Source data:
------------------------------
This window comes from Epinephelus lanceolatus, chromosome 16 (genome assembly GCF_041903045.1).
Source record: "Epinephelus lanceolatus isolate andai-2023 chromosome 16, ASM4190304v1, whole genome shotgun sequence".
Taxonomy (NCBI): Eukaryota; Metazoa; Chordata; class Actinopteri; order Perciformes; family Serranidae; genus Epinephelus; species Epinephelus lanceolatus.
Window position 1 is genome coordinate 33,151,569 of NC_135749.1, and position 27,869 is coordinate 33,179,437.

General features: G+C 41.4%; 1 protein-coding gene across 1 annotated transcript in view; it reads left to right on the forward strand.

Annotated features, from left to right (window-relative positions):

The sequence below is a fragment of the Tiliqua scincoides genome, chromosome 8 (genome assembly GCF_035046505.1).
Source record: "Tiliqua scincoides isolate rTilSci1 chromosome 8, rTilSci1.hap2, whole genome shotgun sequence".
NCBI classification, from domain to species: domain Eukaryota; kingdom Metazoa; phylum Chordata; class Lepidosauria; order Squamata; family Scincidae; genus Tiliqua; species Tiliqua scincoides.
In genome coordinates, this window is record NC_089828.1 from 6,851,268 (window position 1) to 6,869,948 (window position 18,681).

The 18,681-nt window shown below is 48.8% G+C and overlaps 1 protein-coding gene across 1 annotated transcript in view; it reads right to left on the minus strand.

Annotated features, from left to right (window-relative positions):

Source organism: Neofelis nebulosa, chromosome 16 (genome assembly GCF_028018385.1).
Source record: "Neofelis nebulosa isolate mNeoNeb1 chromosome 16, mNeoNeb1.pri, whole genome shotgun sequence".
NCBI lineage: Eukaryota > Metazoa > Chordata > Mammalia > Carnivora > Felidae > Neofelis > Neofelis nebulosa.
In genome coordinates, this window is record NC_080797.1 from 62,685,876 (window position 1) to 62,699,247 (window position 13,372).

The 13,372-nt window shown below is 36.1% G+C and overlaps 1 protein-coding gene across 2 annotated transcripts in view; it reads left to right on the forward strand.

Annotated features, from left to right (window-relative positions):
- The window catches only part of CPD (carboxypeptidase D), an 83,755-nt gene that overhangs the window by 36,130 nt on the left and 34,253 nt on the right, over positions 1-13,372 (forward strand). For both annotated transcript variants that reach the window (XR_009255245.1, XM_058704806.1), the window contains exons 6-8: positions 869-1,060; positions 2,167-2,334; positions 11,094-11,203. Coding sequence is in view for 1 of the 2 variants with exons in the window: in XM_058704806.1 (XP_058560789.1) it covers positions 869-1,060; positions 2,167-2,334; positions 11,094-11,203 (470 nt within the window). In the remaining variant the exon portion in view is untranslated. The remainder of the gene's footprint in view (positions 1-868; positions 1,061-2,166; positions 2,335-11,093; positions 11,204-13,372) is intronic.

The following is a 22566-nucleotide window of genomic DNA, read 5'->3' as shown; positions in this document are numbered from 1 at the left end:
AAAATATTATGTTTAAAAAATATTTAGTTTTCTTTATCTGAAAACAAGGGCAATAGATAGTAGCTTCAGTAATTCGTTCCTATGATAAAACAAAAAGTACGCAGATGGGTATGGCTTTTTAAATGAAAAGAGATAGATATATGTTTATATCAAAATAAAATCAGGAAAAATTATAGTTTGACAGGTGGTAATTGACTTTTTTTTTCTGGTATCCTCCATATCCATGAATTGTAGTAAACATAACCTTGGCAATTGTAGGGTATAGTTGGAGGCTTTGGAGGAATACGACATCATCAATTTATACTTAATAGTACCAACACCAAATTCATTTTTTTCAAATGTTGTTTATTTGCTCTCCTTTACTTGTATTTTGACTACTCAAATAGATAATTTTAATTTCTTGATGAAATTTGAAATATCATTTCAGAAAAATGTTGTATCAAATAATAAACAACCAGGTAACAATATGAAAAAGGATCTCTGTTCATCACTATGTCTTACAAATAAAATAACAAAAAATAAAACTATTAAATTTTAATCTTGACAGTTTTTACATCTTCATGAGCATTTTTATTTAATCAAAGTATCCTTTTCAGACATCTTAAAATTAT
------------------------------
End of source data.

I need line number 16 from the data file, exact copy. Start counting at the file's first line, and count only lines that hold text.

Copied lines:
In genome coordinates, this window is record NC_080797.1 from 62,685,876 (window position 1) to 62,699,247 (window position 13,372).